Looking Back on October 14

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100 years ago, 1914
No one was injured and little damage was done, but an eye witness says it was one of the most spectacular accidents he ever saw. Leonard Shonfeld was driving down Minot avenue, Auburn, toward the business section of the city. Mrs. Shonfeld was riding with him. As they were about to go down over the rise just before reaching the junction of Minot and First avenues, the Auburn Heights trolley came in sight. Shonfeld says that he put on his emergency brakes and that the rigging broke. He drove the truck onto the sidewalk in front of Vickery’s store. The car hit the truck quartering and carried it along a ways. A light of the auto truck was damaged.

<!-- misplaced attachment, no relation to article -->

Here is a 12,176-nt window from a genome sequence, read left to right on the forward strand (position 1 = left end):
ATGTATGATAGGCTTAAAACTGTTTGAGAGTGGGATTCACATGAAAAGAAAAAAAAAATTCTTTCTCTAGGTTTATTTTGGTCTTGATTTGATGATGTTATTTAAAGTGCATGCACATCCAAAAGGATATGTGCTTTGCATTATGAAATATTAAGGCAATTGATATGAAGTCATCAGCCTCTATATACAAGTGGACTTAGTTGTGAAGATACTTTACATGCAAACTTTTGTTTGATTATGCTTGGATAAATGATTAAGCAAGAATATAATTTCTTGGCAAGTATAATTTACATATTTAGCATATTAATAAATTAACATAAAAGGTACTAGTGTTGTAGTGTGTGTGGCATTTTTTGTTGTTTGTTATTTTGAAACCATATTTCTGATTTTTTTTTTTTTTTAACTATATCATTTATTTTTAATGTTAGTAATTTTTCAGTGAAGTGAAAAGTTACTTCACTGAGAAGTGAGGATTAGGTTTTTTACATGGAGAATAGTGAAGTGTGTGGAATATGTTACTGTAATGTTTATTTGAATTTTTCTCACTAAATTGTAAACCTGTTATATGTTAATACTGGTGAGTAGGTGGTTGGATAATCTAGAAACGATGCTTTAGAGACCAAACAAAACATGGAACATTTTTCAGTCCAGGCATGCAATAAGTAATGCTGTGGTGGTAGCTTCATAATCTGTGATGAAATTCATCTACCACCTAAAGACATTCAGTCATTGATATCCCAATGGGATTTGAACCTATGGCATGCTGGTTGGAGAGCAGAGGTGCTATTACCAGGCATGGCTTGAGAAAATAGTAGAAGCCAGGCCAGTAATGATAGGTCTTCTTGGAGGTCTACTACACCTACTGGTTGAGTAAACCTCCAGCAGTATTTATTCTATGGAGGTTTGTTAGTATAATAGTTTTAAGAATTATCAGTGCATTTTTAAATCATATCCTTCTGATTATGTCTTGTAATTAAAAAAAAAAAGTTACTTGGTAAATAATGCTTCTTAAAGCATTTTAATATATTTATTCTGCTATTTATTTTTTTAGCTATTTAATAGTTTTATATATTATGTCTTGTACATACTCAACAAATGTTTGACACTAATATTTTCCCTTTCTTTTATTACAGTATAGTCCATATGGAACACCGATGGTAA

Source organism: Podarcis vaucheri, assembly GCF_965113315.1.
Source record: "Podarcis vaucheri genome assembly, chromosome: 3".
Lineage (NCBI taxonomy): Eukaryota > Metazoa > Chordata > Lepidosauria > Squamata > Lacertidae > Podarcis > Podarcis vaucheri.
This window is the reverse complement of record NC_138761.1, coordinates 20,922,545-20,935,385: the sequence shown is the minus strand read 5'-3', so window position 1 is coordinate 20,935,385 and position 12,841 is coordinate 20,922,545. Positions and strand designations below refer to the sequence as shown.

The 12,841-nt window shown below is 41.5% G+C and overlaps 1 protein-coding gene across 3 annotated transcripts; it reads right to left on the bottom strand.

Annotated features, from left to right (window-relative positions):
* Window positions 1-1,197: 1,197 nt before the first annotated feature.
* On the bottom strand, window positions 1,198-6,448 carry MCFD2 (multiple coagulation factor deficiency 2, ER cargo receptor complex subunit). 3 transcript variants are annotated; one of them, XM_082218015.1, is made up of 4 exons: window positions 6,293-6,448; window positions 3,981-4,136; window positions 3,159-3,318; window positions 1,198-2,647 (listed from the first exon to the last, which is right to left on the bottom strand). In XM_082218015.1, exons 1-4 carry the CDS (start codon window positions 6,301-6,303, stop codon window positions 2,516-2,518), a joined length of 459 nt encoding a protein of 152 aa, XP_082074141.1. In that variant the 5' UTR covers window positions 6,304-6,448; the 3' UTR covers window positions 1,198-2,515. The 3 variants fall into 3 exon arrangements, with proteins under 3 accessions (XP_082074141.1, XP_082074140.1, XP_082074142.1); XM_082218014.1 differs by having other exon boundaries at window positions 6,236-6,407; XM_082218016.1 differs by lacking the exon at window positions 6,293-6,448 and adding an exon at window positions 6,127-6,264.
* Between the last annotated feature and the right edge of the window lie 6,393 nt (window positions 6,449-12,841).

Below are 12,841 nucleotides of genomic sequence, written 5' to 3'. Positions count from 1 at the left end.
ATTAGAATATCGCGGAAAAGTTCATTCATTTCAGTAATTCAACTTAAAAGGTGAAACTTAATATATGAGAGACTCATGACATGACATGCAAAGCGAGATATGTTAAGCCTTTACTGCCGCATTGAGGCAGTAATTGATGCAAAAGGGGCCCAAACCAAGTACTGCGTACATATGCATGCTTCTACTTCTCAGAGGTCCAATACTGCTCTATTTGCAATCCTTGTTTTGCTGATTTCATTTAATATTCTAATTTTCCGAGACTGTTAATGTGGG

50 years ago, 1964
With the Halloween season rapidly approaching, local youngsters are presently focusing their attentions on ghosts and goblins. Several area youngsters, in preparation for the day, have put time and effort into the construction of decoration for the occasion. One of these creations may be seen at 34 Sylvan Ave., Lewiston. where a “pumpkin man,” garbed in dad’s old work clothes, is enjoying the crisp fall air, while picking fallen leaves from the ground The creation is that of Michelle, 3, Jeannine, 13, and Connie, 14, Pelletier, daughters of Mr. and Mrs. Albert Pelletier.

25 years ago, 1989
Teachers and students are pulling out the stops for Monday’s naming of the Gov. James B. Longley Elementary School in Lewiston, an event expected to attract several hundred people, including the late politician’s supporters. The school’s 300 students voted in May to honor Longley, the Lewiston native who rose to political power in 1974 as Maine’s second independent governor.

The material in Looking Back is reproduced exactly as it originally appeared, although misspellings and errors made at that time may be edited.

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